Friday, January 11, 2019

HORROR OF DRACULA (1958) (WAC Blu-ray Review)

HORROR OF DRACULA (1958) 

Label: Warner Archive
Region Code: A
Duration: 82 Minutes 
Rating: Unrated
Audio: English DTS HD-MA Mono 2.0 with Optional English Subtitles
Video: 1080p HD Widescreen (1.66:1) 
Director: Terence Fisher
Cast: Peter Cushing, Christopher Lee, Michael Gough, Melissa Stribling, Carol Marsh, John van Eyssen


When Hammer found success within horror beginning with Curse Of Frankenstein (1957)
they immediately turned their sights on the iconic bloodsucker with Horror of Dracula (1958), based on the Bram Stoker source but introducing a more overt sexuality into the mythos. With Christopher Lee as the blood-shot eyed vampire, the doomed women absolutely craved his touch and the promise of eternal life, the delight in their eyes is absolutely orgasmic. 


The film opens in 1885 with vampire hunter  Jonathan Harker (John Van Eyssen, Quatermass 2) arriving at the castle of Count Dracula (Christopher Lee, The Wicker Man) ostensibly to take on a librarian position with the Count, but we come to find out he's on a mission to kill the bloodsucker. He arrives during the daylight hours and meets an attractive woman inside who begs him for help, but before she can reveal from what threat exactly she runs off ito the shadows and hides as Count Dracula makes his impressive, caped presence known.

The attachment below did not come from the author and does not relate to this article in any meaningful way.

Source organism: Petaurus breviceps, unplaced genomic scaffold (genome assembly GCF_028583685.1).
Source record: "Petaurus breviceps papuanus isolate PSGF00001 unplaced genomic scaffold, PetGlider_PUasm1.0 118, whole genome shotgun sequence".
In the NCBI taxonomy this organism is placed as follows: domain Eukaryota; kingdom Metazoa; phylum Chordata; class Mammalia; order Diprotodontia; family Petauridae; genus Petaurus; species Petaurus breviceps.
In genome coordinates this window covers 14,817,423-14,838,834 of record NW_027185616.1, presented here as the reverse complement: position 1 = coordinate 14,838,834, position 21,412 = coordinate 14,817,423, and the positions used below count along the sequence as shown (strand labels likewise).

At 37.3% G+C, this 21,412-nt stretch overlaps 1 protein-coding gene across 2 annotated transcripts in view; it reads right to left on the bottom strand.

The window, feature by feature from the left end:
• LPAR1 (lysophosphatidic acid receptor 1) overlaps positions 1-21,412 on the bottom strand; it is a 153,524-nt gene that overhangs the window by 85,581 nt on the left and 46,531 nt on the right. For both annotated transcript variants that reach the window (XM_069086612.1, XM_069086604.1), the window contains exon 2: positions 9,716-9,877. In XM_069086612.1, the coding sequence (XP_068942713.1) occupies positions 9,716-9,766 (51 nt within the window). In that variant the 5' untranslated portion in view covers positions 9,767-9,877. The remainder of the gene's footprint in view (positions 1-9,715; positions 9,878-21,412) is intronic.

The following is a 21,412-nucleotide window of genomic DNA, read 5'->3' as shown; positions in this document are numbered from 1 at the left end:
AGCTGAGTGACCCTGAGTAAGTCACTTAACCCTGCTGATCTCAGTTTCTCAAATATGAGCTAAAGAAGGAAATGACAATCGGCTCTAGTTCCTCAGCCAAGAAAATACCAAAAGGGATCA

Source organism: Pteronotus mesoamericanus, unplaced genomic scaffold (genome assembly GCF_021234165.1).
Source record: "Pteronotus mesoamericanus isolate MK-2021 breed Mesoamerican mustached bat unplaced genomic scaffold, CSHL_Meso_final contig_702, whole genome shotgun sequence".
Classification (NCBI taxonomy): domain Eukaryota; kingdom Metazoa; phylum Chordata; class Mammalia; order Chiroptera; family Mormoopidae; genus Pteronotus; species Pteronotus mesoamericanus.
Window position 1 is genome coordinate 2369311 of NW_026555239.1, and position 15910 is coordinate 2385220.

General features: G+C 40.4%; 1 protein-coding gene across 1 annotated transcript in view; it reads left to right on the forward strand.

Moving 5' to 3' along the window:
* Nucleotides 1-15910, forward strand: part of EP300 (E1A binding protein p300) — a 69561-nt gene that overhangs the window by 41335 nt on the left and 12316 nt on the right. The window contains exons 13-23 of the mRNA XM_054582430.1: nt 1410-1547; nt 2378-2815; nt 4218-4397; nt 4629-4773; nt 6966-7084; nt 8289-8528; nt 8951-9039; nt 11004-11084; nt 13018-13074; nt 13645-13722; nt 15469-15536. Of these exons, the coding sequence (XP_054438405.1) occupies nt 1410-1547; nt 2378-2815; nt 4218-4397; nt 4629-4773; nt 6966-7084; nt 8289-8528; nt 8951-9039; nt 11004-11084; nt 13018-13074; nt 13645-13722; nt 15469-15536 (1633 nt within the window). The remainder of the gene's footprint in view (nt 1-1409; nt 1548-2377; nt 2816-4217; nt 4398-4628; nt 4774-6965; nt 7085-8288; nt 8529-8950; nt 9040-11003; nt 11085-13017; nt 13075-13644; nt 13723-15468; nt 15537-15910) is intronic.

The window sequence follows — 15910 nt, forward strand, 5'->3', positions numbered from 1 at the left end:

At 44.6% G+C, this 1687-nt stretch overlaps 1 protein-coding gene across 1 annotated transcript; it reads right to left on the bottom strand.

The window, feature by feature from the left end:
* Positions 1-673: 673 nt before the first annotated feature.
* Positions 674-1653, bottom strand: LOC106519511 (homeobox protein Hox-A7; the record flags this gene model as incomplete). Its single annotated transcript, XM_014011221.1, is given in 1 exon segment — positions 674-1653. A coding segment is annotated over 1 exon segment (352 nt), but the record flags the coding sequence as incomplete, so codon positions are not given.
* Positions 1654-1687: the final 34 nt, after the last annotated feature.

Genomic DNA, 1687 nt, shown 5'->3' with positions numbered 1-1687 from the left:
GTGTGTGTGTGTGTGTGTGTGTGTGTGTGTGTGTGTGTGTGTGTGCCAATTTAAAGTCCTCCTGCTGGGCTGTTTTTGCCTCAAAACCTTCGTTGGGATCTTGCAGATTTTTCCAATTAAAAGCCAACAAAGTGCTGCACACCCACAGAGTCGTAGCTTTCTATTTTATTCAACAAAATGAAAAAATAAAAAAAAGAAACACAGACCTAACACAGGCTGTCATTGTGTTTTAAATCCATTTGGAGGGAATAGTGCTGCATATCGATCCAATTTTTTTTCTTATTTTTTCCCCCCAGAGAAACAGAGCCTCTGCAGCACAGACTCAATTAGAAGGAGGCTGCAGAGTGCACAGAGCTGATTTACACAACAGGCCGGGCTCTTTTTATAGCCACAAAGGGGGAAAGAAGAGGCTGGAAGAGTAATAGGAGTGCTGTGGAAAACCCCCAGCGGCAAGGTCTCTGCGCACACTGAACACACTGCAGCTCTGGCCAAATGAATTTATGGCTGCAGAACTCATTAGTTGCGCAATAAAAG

The Count greets Harker and plays at being a hospitable host, touring the castle and showing him to his room, only to lock the door behind him, trapping Harker inside. Later Harker manages to escape the room and descends into the Count's subterranean crypt where he sleeps during the day, first staking his vampire bride through the heart. After her death the formerly voluptuous, young woman deteriorates into her true form, that of an old woman. He then moves in on Dracula himself only to find that the sun has already set and the bloodsucker has arisen from his undead slumber, sealing the vampire hunter's fate in the dark of the basement. 


A few days later Harker's vampire hunter partner Van Helsing (Peter Cushing, Corruption) arrives at the castle of Count Dracula in search of his colleague, he finds the castle unsecured and lets himself in, finding the crypt below and coming upon the dead vampire bride, then finding Harker in Dracula's coffin, having been bitten and turned into a vampire. He reluctantly kills his friend, thereby sparing him the curse of vampirism. Van Helsing then returns to the neighboring city where Harker lived, informing Harker's brother Arthur Holmwood (a very young Michael Gough, Satan's slaveand his wife Mina (Melissa Stribling, Crucible of Terror) of his passing, but keeping the supernatural details of his fate from everyone, including Harker's ill fiance Lucy (Carol Marsh, Scrooge). 


Not long after Dracula comes visiting the bed ridden Lucy in her room in the dark of night, slowly draining her of blood with her falling under his spell, becoming one of his vampire brides. Eventually she dies from his nightly feeding, and realizing that she will return from the grave as one of the undead Van Helsing confides in Arthur the true nature of what is happening, with Arthur assuming the role of Van Helsing's vampire hunting partner as his brother did before him, with both setting out to rid the world of Dracula.